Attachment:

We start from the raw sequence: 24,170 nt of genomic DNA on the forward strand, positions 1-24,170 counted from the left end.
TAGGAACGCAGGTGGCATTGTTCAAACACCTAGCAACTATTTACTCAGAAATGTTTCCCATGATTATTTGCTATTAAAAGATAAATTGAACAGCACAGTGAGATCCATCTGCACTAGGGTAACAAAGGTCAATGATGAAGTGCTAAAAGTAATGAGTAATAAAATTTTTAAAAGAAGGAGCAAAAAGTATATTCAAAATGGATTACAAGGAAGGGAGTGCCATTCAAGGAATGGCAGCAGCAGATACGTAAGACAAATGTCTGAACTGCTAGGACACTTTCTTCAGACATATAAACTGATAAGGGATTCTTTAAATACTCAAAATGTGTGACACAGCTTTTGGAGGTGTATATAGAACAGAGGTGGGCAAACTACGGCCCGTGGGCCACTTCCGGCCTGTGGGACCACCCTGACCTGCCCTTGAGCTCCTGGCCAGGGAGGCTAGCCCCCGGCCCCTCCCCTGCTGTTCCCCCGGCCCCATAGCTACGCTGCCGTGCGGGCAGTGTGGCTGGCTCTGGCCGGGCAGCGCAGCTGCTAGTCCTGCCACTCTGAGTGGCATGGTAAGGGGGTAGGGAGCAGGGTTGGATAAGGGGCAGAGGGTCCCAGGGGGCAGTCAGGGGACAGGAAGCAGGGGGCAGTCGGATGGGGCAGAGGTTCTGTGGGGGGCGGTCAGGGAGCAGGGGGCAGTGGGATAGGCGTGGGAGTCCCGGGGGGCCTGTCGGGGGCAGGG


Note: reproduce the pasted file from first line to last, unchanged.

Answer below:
We start from the raw sequence: 24,170 nt of genomic DNA on the forward strand, positions 1-24,170 counted from the left end.
TAGGAACGCAGGTGGCATTGTTCAAACACCTAGCAACTATTTACTCAGAAATGTTTCCCATGATTATTTGCTATTAAAAGATAAATTGAACAGCACAGTGAGATCCATCTGCACTAGGGTAACAAAGGTCAATGATGAAGTGCTAAAAGTAATGAGTAATAAAATTTTTAAAAGAAGGAGCAAAAAGTATATTCAAAATGGATTACAAGGAAGGGAGTGCCATTCAAGGAATGGCAGCAGCAGATACGTAAGACAAATGTCTGAACTGCTAGGACACTTTCTTCAGACATATAAACTGATAAGGGATTCTTTAAATACTCAAAATGTGTGACACAGCTTTTGGAGGTGTATATAGAACAGAGGTGGGCAAACTACGGCCCGTGGGCCACTTCCGGCCTGTGGGACCACCCTGACCTGCCCTTGAGCTCCTGGCCAGGGAGGCTAGCCCCCGGCCCCTCCCCTGCTGTTCCCCCGGCCCCATAGCTACGCTGCCGTGCGGGCAGTGTGGCTGGCTCTGGCCGGGCAGCGCAGCTGCTAGTCCTGCCACTCTGAGTGGCATGGTAAGGGGGTAGGGAGCAGGGTTGGATAAGGGGCAGAGGGTCCCAGGGGGCAGTCAGGGGACAGGAAGCAGGGGGCAGTCGGATGGGGCAGAGGTTCTGTGGGGGGCGGTCAGGGAGCAGGGGGCAGTGGGATAGGCGTGGGAGTCCCGGGGGGCCTGTCGGGGGCAGGG